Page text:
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Open AccessArticle

Healthy Food Access in Low-Income High-Minority Communities: A Longitudinal Assessment—2009–2017

1
College of Health Solutions, Arizona State University, Phoenix, AZ 85004, USA
2
MedStar Health Research Institute, Hyattsville, MD 20782, USA
3
Department of Plastic and Reconstructive Surgery, Georgetown University School of Medicine, Washington, DC 20007, USA
4
Center for Remote Sensing and Spatial Analysis, Department of Landscape Architecture, Rutgers University, New Brunswick, NJ 08901, USA
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School of Geographical Sciences and Urban Planning, Arizona State University, Tempe, AZ 85287, USA
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Department of Nutrition, Northern Arizona State University, Flagstaff, AZ 86001, USA
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Center for State Health Policy, Institute for Health, Health Care Policy, & Aging Research, Rutgers University, New Brunswick, NJ 08901, USA
*
Author to whom correspondence should be addressed.
Int. J. Environ. Res. Public Health 2019, 16(13), 2354; https://doi.org/10.3390/ijerph16132354
Received: 24 May 2019 / Revised: 27 June 2019 / Accepted: 28 June 2019 / Published: 3 July 2019
(This article belongs to the Special Issue Neighborhood Environmental Influences on Health and Well-Being)
Disparities in healthy food access are well documented in cross-sectional studies in communities across the United States. However, longitudinal studies examining changes in food environments within various neighborhood contexts are scarce. In a sample of 142 census tracts in four low-income, high-minority cities in New Jersey, United States, we examined the availability of different types of food stores by census tract characteristics over time (2009–2017). Outlets were classified as supermarkets, small grocery stores, convenience stores, and pharmacies using multiple sources of data and a rigorous protocol. Census tracts were categorized by median household income and race/ethnicity of the population each year. Significant declines were observed in convenience store prevalence in lower- and medium-income and majority black tracts (p for trend: 0.004, 0.031, and 0.006 respectively), while a slight increase was observed in the prevalence of supermarkets in medium-income tracts (p for trend: 0.059). The decline in prevalence of convenience stores in lower-income and minority neighborhoods is likely attributable to declining incomes in these already poor communities. Compared to non-Hispanic neighborhoods, Hispanic communities had a higher prevalence of small groceries and convenience stores. This higher prevalence of smaller stores, coupled with shopping practices of Hispanic consumers, suggests that efforts to upgrade smaller stores in Hispanic communities may be more sustainable. View Full-Text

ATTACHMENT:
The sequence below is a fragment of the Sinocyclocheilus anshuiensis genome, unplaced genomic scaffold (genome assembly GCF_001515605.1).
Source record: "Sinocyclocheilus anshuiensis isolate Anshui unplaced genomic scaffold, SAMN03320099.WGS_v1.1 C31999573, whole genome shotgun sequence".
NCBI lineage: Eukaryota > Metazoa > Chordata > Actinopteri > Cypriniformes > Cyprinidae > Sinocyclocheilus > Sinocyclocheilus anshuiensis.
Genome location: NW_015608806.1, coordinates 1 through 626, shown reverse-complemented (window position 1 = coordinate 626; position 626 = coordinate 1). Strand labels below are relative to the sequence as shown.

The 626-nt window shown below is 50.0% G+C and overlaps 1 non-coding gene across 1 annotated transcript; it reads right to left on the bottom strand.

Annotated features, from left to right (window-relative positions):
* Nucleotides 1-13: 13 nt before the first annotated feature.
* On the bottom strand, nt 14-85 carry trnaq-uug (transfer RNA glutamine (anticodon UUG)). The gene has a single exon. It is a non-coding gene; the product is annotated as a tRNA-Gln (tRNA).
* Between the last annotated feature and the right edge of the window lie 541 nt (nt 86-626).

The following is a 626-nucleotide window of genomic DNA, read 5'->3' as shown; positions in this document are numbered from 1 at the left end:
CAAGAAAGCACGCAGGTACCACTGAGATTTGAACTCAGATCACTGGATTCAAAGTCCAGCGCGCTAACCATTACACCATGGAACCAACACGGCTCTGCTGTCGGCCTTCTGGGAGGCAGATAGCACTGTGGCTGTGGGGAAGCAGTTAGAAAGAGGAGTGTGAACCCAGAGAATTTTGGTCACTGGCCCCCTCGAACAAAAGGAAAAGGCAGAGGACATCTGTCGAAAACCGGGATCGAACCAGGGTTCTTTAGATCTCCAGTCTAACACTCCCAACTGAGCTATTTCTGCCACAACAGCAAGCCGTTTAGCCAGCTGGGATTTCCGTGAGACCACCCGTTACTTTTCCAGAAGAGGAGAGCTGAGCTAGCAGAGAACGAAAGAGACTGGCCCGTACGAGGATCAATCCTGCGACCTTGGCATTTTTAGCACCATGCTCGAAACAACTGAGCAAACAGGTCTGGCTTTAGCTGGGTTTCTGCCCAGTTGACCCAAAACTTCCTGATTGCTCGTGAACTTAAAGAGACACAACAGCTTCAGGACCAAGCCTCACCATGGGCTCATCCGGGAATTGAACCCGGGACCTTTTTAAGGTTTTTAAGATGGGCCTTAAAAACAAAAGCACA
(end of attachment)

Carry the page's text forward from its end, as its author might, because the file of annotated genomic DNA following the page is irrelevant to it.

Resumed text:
Keywords: food environment; food access; low-income communities; supermarket; grocery store; convenience store food environment; food access; low-income communities; supermarket; grocery store; convenience store
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Ohri-Vachaspati, P.; DeWeese, R.S.; Acciai, F.; DeLia, D.; Tulloch, D.; Tong, D.; Lorts, C.; Yedidia, M.J. Healthy Food Access in Low-Income High-Minority Communities: A Longitudinal Assessment—2009–2017. Int. J. Environ. Res. Public Health 2019, 16, 2354.

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